From Freddie Gray in Baltimore who ran away from police officers to Jonathan Ferrell who ran towards Charlotte police officers for help, five trials of on duty police officers for killing unarmed victims will likely take place in 2015.
On Wednesday, August 19, a Fairfax, Virginia judge set December 14, 2015 as the trial date for former officer Adam Torres accused of shooting and killing John Geer in August, 2013 at his home for a domestic dispute call. In an unusual legal move for police officers, a Fairfax County judge denied bail for Torres—a move that caused the defendant to faint in the court room. Prosecutors refused to offer a plea bargain to Torres—a move that signifies the case will likely head to trial. Although the killing occurred two years ago, the county police initially refused to turn over necessary information on Torres to prosecutors–causing a delay in bringing charges.
The case of the six Baltimore police officers charged on May 1, 2015 with assault and manslaughter in the death of Freddie Gray starts October 13, 2015 with motions hearings scheduled for September 2. Gray was found unconscious after being placed in a police van. He died one week later of severe spinal injuries allegedly as a result of being unrestrained in the police van. Almost as important as the trial date is the motions hearings date where the judge’s rulings will determine crucial decisions concerning evidence in the case, location of the trial and other issues. Motions filed by the defense lawyers contend that the defendants will not receive a fair trial if the trial is held in Baltimore. A fair and impartial jury is possible in Baltimore City as rulings in other high profile cases prove. The recent cases of the Boston Bomber and Aurora Colorado theater shooting case were held in their respective jurisdiction—despite the high publicity and number of persons killed and injured in those cases. Baltimore and the ability to obtain fair and impartial jurors is no different from Boston and Aurora.
A judge set November 4, 2015 as the trial for University of Cincinnati police officer Ray Tensing who fatally shot unarmed Samuel Dubose in July in a matter of seconds following a routine traffic stop. The police dash cam caught the incident on camera. Tensing’s lawyers plan to file for a change of venue despite acknowledging that a change of venue rarely occurs in Hamilton County. Tensing is expected to argue that Dubose caused him to fear for his life.
A Charlotte jury is deliberating the police officer charged with manslaughter in the shooting death of Jonathan Ferrell. Randall Kerrick shot Ferrell ten times as Ferrell ran towards the officer and two other officers for help following an accident and after knocking on a house door for help. Like in most police officer shootings, the jury must decide if excessive force was used or reasonable force. The other two officers present with Kerrick did not shoot. They also did not testify. And like many on duty police killings, the defense blamed the victim. That is also an expected defense in the Freddie Gray case in Baltimore.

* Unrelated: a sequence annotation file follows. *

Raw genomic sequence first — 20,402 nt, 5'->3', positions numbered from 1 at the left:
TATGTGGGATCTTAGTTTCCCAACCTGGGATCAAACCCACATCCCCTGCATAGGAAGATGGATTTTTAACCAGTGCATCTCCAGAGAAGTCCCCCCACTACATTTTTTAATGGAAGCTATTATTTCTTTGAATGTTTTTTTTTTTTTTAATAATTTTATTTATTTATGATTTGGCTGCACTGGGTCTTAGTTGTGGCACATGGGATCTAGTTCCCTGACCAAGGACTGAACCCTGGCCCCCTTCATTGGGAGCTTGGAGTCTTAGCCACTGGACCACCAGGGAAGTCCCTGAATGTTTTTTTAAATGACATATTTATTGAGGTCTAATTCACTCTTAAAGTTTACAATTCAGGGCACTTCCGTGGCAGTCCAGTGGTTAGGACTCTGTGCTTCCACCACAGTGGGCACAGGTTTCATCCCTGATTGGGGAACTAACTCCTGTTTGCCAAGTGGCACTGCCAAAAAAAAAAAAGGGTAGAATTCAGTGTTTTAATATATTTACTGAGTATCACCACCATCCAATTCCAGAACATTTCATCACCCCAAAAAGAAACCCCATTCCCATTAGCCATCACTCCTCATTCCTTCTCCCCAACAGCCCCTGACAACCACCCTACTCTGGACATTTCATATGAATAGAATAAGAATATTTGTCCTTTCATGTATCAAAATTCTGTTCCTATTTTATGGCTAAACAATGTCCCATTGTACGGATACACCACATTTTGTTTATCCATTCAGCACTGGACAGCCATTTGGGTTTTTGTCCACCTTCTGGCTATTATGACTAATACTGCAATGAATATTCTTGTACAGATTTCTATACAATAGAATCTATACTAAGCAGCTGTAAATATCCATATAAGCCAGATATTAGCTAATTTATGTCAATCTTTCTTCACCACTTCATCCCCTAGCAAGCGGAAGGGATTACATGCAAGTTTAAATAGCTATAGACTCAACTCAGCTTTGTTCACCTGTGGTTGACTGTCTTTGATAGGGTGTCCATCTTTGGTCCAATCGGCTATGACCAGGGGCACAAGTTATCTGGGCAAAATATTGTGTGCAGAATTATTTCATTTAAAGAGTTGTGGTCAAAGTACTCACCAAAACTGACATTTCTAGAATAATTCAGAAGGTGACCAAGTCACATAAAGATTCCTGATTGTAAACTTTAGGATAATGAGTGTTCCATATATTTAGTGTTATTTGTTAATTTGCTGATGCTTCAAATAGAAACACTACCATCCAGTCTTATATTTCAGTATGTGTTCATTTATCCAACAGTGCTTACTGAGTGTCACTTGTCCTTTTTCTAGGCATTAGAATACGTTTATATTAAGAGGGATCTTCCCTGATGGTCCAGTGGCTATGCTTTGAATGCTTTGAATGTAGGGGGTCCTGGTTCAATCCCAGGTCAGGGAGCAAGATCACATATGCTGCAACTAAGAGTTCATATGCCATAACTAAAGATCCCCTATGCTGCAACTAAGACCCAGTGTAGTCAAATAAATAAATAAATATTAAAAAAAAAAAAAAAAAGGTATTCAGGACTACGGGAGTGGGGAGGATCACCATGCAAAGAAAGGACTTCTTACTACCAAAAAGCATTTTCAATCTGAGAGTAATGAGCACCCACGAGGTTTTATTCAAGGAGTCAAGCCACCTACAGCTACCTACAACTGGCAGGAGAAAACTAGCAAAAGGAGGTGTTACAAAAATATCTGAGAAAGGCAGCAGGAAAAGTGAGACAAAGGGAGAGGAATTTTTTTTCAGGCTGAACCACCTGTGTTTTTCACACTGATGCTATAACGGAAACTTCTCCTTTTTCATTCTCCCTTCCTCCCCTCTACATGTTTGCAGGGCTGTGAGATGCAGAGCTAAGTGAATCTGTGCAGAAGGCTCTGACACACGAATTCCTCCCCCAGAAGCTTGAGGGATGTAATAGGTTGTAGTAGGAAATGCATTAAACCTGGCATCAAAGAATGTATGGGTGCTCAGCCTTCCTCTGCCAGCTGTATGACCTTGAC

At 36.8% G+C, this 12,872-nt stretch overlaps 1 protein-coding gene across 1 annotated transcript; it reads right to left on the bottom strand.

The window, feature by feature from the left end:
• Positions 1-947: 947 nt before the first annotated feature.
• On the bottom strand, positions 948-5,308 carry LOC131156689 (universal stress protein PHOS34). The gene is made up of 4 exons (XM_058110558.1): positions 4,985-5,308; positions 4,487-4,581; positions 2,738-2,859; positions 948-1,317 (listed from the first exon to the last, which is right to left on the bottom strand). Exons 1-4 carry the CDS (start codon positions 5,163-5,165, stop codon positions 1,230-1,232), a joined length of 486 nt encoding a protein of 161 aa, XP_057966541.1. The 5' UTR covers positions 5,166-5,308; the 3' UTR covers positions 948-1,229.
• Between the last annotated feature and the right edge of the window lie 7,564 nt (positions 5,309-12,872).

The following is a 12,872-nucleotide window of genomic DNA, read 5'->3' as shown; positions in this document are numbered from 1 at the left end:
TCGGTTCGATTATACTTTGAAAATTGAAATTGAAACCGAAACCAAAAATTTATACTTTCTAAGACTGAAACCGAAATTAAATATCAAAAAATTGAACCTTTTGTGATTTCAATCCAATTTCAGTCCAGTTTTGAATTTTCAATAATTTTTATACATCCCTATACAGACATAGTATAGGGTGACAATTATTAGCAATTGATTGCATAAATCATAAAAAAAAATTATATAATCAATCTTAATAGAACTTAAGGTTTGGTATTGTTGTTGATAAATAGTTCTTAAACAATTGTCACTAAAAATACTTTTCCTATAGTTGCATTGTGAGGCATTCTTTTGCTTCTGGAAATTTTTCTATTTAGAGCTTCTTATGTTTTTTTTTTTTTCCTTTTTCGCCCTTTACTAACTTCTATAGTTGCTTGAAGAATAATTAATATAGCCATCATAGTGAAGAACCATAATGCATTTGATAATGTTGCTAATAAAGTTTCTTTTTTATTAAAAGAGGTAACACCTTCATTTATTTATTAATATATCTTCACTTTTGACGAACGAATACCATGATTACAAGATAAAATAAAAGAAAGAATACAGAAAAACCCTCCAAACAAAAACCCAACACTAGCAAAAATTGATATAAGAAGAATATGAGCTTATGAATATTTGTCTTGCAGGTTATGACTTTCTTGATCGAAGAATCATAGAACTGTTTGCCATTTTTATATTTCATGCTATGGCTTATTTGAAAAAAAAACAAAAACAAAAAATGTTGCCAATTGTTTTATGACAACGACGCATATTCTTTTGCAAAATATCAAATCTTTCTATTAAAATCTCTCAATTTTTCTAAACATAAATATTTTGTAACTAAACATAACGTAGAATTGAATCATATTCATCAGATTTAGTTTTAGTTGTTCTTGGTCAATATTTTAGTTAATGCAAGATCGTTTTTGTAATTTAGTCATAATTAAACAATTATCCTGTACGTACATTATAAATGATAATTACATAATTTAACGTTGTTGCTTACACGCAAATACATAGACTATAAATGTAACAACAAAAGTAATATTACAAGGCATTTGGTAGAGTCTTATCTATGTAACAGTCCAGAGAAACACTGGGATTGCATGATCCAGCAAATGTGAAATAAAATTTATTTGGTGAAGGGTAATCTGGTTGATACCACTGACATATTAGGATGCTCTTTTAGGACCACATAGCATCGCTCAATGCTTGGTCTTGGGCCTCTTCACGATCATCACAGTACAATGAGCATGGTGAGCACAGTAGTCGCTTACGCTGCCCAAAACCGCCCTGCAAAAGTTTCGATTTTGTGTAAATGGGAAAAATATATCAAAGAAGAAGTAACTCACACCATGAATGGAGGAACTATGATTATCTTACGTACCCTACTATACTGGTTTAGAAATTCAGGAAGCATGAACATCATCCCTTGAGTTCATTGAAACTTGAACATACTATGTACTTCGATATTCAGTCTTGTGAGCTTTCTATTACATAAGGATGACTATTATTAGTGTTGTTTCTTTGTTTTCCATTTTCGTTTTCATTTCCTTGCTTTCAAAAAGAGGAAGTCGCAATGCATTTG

Former North Charleston officer Michael Slager faces murder charges for the April shooting of Walter Scott eight times in the back while running away for a routine traffic stop. His actions were caught on video tape by a bystander. While no trial date has been set yet, an August 27 hearing on Slager’s bond has been scheduled. He remains in custody awaiting trial.
A judge ruled on Tuesday that two Albuquerque, New Mexico police officers will go to trial for the 2014 murder of James Boyd, a homeless man who suffered from schizophrenia. As with the case of Slager, there is video of the shooting. Boyd appeared to be surrendering following a hours long stand-off with the officers. Boyd like Freddie Gray died later at a hospital.
These on duty police killing cases vary in terms of race of the victims, location, how death occurred, charges, video and other factors. Their common denominator is all victims were unarmed. If these cases prove anything, it’s the need for increased and better police training in areas of confrontation, mental illness, domestic violence, race sensitivity and when the use of force is unwarranted. Despite the number of police officers facing trials in 2015, they pale in comparison to the large number of persons who die at the hands of police every year. There must be universal reform in how police departments conduct business. If not, many more unarmed persons will continue to die at the hands of police.
UPDATE: On August 21, the manslaughter trial of officer Randall Kerrick for the death of Jonathan Ferrell ended with a deadlock jury of 8-4 in favor of acquittal. No decision on whether to retry Kerrick.
Washington, DC based Debbie Hines is a trial lawyer and former Baltimore prosecutor.